A coincidental meeting at a restaurant in 2007 changed the lives of two identical twins separated at birth. The accidental discovery of each other’s existence paved the way to more dark secrets surrounding their births.
Andrea Penaherrera and Marielisa Romo had no idea their lives were about to change forever when they walked into a restaurant in the Southern Ecuadorian town of Milagros on a fateful day in March 2007.
Yet, that fateful day marked the onset of the unveiling of countless mysteries behind their existence. For one, they discovered for the first time that they were twin sisters.
AN ACCIDENTAL DISCOVERY
The two first met accidentally when they were fifteen, in what seems like a movie plot. Andrea recalled going into a Milagros restaurant with her mom to eat out.
Shortly after settling into their seats, their eyes darted across the room, where a striking teenage girl was seated. The duo was shocked to realize the stranger looked exactly like Andrea, with shared features like hair, eyes, and height.
The stranger’s name was Marielisa, and she was accompanied by her parents, Roberto Romo and Isabel Garcia.
Naturally, the two girls got talking, resolving to get to the bottom of their similar phenotypes, which seemed too much of a coincidence. They would later realize they not only shared the same parents but were born on the same day.
The story of the twin sisters who met accidentally soon became widespread, garnering media attention. Before long, several media outlets joined the girls on their quest to unveil the whole truth.
A TWISTED TRUTH
While the coincidental meeting of the duo was already mysterious, further discovery proved the story behind their separation more of a mystery.
Different available versions of the separation story have made the rounds over time, so much that what happened all those decades ago remains unclear to date.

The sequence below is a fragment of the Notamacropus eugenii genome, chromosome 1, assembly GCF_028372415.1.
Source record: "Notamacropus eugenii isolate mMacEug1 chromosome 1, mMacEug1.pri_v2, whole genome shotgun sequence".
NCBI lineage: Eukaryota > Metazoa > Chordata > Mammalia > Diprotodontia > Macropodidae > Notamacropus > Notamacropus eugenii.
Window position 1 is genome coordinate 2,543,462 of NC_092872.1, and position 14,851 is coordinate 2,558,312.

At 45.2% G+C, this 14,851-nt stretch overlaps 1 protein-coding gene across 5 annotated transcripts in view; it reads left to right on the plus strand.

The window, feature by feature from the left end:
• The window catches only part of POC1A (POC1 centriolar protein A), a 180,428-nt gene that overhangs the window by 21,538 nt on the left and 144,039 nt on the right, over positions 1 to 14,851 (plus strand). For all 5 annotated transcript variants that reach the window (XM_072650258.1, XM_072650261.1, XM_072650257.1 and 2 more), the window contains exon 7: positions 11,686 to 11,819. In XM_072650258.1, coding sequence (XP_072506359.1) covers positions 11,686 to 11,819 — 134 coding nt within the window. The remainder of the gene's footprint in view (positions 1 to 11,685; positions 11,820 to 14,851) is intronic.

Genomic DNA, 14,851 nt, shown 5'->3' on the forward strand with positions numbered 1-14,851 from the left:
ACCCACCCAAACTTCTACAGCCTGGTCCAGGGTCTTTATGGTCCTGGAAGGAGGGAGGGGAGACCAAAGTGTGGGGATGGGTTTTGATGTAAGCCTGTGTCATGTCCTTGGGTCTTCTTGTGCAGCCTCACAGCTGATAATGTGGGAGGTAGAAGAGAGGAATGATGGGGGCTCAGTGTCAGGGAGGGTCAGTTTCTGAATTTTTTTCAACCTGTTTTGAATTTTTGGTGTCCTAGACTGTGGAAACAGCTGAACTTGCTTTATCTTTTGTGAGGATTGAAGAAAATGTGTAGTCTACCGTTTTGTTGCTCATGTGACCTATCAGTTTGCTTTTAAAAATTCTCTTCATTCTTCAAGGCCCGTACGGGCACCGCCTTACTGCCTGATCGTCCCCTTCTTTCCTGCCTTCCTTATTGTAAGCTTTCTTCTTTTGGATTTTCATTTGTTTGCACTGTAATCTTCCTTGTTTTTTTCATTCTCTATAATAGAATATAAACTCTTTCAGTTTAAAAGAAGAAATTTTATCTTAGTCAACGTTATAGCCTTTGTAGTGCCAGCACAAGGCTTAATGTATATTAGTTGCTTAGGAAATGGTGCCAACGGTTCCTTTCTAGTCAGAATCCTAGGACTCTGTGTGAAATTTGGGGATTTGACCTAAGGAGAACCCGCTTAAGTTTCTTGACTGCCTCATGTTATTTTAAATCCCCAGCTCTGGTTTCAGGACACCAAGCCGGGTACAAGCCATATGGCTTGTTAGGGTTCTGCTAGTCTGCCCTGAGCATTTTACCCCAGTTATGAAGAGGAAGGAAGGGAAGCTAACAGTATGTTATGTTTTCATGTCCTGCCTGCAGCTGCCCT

The girls’ mother, Petita Penaherrera, insisted she never knew she had twins, as the doctors in charge of her delivery told her she had just one, Andrea.
She claimed the doctor couple, Roberto Romo and Isabel Garcia, took the other child without her consent and raised her as theirs. Romo has since denied Petita’s version of events.
According to him, the mom knew about both babies at birth. However, being a teen mom, she felt she could not handle two babies alone, prompting her decision to give one up for adoption.
A BREWING CUSTODY BATTLE
Despite the controversial stories surrounding their separation, the girls were only glad fate eventually led them to each other. They were thrilled to grow up knowing they had each other as sisters, friends, and lifetime companions.
However, their parents’ rivalry remained the one thing standing between them and a lifetime together. While Marielisa wished to remain with her adopted family, her biological mom had other thoughts.
Shortly after reuniting with her long-lost daughter, she and her husband, Augusto Friere, demanded custody of the teenager.
LOVE OVER LAW?
Petita and her husband filed a lawsuit against the doctors, alleging they stole her from them. However, the adoptive parents maintained their stance, claiming they gave the then-teenage mom several opportunities to change her mind about abandoning one of her daughters.
Authorities launched an investigation into the incident in hopes of reaching a conclusion and finding closure for both sets of parents who undoubtedly loved their kids. Meanwhile, Marielisa believed the legal feud was an unnecessary action.
In an interview, the teenager implored her biological parents to drop the lawsuits and let her live with her adoptive parents, who dedicated their lives to loving her in the past fifteen years. To her, that was the only way they could prove they truly loved her as much as they claimed.
THREE IDENTICAL STRANGERS
Although groundbreaking, Andrea and Marielisa’s story was not nearly as dramatic as the 1980 reconnection of “Three Identical Strangers.”
Their story, which was soon made into an award-winning documentary, made headlines in 1980 following their chance encounter in college, twenty years after their separation.
Reportedly, classmates organized the meeting between two of them, Robert and Eddy, at the Sullivan County Community College after noticing their resemblance.
The story soon made the news, where a third of the trio, David Kellman, stumbled upon it. Noticing the two strangers looked exactly like him, he contacted them immediately, confirming they were triplets adopted into different families as babies.
Such heart-melting stories leave one questioning if separating siblings at birth in closed adoptions was justifiable by the good intentions behind such decisions.